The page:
Mjolnir IV
Edited by Dave Yorkshire
68 pages
Buy here

Reviewed by Colin Liddell

Dave Yorkshire’s cultural and metapolitical magazine—appropriately named after the hammer of the mighty Norse god Thor—has now reached its fourth incarnation, and this time it's gone for a theme of marriage and procreation. It is always important to emphasize the essentials in an age like our own, when so many lives are derailed by distractions and trivialities.

It may seem somewhat odd, that I have ended up reviewing this testament to the "life force" just as the first signs of autumn are becoming apparent and nature is winding down. But, as all good pagans know, Samhain (a.k.a. Halloween), which is now approaching on the horizon, is the start of the life cycle and in fact the year. Death to life, not life to deathas in certain other cultures.

In his excellent introduction, Yorkshire reminds us of the "death-like" character of our own times, which are obviously providing the mulch of a future period of growth, by referring to the aberrant sexuality of homosexuality that our 'death times' here in the West have chosen to celebrate to such an exaggerated degree.

Bouncing off a quote by the lesbian activist Masha Gessen about the Leftist agenda of destroying conventional marriage, Yorkshire makes the point that:
"...the political Left have attempted to break the marriage bond by any means: by setting one sex against the other, while simultaneously pushing the idea that men and women are identical and that one can choose one's gender. However, one's 'gendered identity' seems to be fixed to the sex into which one is born as soon as the discourse of oppression starts and the 'white cisgender male,' as he is now called by the Left, is blamed for all the world's ills. Yet the target is not really men at all, for one notes that the men of other races are never brought into question. The target is the White European."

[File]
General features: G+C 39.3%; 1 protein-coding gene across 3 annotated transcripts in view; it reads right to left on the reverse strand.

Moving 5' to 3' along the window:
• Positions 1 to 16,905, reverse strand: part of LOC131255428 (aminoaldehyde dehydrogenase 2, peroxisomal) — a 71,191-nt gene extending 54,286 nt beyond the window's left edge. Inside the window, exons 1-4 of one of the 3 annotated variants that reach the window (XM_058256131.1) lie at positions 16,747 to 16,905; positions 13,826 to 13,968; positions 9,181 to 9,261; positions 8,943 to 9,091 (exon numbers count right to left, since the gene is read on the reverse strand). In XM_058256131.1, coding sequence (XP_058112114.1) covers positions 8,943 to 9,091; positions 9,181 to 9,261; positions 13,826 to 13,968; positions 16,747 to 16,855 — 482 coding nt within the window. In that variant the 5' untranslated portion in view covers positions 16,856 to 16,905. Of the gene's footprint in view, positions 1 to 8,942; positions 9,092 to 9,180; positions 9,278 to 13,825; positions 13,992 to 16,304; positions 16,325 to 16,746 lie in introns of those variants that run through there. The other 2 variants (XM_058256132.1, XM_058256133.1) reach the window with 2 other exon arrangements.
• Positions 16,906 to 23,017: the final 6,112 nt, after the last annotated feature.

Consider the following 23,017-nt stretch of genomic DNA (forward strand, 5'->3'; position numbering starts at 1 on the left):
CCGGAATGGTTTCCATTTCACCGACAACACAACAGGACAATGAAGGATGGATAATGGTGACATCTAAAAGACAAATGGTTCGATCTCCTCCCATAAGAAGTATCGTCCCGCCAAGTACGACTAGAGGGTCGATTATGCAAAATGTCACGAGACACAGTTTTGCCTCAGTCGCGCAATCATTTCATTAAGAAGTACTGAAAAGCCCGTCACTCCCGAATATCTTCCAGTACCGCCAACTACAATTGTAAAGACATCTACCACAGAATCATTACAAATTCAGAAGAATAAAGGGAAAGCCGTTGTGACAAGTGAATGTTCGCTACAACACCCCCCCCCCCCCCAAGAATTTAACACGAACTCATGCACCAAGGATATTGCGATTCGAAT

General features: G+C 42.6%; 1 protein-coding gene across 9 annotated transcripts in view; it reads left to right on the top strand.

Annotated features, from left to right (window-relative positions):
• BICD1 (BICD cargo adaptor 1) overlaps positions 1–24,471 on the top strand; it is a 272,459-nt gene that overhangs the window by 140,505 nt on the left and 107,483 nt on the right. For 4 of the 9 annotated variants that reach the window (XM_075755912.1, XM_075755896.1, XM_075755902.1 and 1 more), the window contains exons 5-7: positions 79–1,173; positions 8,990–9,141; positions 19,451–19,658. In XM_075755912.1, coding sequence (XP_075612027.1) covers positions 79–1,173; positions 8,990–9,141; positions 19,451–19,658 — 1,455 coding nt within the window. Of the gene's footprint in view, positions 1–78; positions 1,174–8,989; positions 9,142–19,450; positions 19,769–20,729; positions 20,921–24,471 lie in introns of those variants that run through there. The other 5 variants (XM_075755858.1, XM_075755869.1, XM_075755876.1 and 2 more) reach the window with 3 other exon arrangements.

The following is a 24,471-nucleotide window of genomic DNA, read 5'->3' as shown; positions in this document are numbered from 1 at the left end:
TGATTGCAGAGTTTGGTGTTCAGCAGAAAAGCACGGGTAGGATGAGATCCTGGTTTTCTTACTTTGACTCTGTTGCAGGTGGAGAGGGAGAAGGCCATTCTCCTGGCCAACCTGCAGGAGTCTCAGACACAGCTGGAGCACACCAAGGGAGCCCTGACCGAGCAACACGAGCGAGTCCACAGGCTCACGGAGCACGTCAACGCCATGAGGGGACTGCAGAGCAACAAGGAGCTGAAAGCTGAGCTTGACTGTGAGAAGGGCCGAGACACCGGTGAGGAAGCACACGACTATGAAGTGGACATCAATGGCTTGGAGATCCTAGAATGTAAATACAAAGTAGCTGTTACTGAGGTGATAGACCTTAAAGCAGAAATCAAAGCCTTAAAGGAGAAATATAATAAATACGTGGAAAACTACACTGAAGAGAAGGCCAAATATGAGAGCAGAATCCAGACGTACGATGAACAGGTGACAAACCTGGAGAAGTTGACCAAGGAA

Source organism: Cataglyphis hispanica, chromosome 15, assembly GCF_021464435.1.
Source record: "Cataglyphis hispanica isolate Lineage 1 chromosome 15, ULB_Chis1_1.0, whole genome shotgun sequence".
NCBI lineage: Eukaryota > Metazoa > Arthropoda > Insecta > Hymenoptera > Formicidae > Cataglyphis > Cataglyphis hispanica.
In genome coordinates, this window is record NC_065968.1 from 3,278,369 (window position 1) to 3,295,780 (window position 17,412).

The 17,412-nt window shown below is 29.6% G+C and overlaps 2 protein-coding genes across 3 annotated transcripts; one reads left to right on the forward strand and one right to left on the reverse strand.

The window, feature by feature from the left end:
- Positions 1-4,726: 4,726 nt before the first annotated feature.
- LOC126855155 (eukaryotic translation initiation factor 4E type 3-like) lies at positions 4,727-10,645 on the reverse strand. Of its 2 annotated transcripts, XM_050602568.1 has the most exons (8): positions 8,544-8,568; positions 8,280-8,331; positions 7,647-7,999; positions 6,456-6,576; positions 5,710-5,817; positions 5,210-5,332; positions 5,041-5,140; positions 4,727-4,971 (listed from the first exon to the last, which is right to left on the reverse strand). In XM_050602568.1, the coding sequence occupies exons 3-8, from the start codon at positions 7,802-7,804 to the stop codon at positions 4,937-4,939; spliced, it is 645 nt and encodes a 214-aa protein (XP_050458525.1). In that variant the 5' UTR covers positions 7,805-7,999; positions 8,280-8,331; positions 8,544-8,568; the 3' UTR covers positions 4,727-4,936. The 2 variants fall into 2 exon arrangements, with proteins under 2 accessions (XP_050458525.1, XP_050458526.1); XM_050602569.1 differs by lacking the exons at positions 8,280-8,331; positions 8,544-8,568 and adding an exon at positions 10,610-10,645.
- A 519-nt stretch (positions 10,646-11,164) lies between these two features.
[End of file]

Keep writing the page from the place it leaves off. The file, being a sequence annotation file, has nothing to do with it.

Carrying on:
Elsewhere in the article, he draws attention to other signs of the mulching of the West, going back even as far as the death-infatuated romanticism of the 19th-century, which found its epitome in the music of Richard Wagner, the composer who essentially created the template of Götterdämmerung that Hitler – and (((Hollywood Nazis))) ever since – faithfully followed to their graves, unfortunately dragging in much else besides themselves.
"As much as I am a huge fan of Wagner's music and genius, I cannot help [thinking], like Friedrich Nietzsche before me, that Wagner has an unhealthy obsession with tragedy, death, and fatalistic doom. One thinks immediately of Götterdämmerung, but also of Tristan and Isolde, of Der Fliegende Hollander and of the theme of chastity and death of the unchaste in Parsifal. This is not so much Wagner himself who is at fault here, but is rather a product of general cultural malaise that has permeated European civilization for centuries. If European Man is to survive, he must embrace a culture that is vernal rather than autumnal, that promotes life, birth and rebirth, and marriage as the sacred pact that binds this continuum that stretches from the prehistoric past and into the future we have yet to shape."